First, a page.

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Private Economy with Public Magnificence


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#11 Ludikrus

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Posted 18 December 2015 - 01:02 PM

After the 7 years war with the French, the booty and land grants were granted mostly to British officers according to rank and privledge. The gentry of the British system of control. There is a prejudice within...Colonial officers and lower rankers were treated with a sense of being less than a citizen of the Empire. It made the colonists feel neglected by the British constitution.  Prejudice for your ones own kind.  Or jealousy...whatever! It's a secular division from within.

 

Earlier, the Spanish displayed these tendencies towards their own kind as well. Example being a pure blood Spanaird born in the mother country was superior in nature to a full blooded Spaniard born in Mexico.

Is this a behavior one should look up to as an example of being human? I think not!


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#12 status - Pie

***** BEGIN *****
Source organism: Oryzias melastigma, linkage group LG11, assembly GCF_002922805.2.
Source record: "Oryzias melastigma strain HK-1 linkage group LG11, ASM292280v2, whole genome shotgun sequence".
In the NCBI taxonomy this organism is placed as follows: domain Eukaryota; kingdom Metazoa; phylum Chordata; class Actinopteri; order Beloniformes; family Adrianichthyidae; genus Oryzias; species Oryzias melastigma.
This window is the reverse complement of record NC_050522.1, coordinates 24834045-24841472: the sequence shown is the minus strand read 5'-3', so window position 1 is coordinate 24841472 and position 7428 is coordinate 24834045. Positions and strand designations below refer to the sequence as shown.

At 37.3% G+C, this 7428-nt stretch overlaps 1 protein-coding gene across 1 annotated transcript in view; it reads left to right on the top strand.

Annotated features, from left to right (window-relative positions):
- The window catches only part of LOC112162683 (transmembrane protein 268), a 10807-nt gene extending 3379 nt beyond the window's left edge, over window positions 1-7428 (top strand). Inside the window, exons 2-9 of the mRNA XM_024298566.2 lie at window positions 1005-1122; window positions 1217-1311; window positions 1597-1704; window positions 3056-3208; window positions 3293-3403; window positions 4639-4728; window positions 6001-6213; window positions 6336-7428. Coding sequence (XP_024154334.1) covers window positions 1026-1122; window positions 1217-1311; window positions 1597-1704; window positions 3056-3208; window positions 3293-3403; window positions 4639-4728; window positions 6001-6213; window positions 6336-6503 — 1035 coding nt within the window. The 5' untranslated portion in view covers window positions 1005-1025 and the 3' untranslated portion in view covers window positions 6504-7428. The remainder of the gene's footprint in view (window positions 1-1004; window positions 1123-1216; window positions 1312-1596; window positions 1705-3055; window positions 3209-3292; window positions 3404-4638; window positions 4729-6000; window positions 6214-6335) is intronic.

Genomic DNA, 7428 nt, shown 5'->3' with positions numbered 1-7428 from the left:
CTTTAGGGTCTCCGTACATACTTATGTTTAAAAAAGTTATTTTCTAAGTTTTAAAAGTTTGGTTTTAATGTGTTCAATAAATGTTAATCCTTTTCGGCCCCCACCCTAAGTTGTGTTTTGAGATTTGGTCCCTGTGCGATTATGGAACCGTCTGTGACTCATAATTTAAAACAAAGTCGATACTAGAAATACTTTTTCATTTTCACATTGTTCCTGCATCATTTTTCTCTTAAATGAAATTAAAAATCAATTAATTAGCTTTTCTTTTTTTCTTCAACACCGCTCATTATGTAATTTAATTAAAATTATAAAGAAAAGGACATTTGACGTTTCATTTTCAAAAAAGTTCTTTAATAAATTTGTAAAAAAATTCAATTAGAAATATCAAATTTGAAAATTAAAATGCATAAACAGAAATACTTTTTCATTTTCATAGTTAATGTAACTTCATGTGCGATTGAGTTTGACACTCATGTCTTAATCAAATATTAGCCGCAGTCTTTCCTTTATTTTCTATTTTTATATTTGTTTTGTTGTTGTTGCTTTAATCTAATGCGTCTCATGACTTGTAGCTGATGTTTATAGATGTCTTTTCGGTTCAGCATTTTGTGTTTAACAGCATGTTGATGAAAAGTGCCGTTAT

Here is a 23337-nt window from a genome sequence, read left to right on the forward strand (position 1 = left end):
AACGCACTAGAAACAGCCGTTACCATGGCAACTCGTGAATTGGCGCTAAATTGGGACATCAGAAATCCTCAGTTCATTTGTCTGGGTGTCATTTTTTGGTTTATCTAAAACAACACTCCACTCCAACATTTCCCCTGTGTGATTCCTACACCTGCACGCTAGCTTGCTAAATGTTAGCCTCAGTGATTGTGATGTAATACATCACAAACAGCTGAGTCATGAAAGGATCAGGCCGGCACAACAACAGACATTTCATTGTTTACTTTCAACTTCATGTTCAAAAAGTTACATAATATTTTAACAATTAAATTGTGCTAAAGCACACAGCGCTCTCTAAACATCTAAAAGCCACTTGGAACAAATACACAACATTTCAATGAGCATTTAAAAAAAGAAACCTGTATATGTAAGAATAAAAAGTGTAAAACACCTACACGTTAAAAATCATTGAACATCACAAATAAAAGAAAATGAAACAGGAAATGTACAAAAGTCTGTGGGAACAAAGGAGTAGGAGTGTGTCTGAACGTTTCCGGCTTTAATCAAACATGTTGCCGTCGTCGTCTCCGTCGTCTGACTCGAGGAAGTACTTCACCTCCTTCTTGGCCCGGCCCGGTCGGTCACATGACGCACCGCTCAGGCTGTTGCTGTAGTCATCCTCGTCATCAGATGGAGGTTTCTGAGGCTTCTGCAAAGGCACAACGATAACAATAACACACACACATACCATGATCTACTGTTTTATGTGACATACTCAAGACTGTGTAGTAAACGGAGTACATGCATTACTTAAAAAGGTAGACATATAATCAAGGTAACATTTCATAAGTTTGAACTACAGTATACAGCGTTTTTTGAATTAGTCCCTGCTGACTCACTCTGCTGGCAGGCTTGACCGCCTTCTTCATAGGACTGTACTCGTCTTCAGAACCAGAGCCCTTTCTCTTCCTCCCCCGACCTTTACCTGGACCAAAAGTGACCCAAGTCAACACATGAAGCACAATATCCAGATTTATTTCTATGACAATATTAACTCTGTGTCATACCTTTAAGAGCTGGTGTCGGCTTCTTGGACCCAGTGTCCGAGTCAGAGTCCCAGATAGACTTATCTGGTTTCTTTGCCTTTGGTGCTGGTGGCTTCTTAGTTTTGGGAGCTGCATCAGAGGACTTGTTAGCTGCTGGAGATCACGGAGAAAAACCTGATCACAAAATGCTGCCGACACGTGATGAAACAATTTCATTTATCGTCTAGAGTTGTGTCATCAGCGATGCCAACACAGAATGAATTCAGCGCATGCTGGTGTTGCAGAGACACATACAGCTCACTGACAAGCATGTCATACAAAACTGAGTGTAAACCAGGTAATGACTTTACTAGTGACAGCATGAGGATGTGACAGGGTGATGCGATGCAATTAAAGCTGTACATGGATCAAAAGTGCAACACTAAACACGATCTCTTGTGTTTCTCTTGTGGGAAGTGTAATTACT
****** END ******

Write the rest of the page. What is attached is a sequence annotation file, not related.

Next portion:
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Posted 18 December 2015 - 01:18 PM

Speaking of lightning.

 

:lightning2:

 

The press seemed to enjoy a freer sense of discourse at the time. Most men of property were quite educated with the ideas presented from earlier times in history. Benjamin Franklin took advantage of this freedom. Silence Dogood comes to mind. With his writing and printing knowledge he became quite formidable in presenting new ideas to the public. Publishing all sorts of articles and denunciations at the powers of the day. His power, in time, grew to such an extent that he himself could and did control certain publications from being sent out through the mails.  After all, he was the Post Master General. A perfect office to hold for a publisher! At first, he was a British citizen through and through....the system did work.  it worked great before the debts of the Crown became too overwhelming for the King. 

 

:candlelight:

 


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#13 status - Ruby

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Posted 18 December 2015 - 02:05 PM

Links for further study:

Crown and Constitution

The Royalist Revolution: Monarchy and American Founding

http://cdn.harvardla...onstitution.pdf

---

The Child Independence is Born: James Otis and Writs of Assistance

http://scholars.unh.edu/comm_facpub/5/

---

The NSA's "General Warrants":

How the Founding Fathers Fought an 18th Century Version of the President's Illegal Domestic Spying
By David Snyder

https://www.eff.org/...arrantsmemo.pdf

 

 

:jukebox: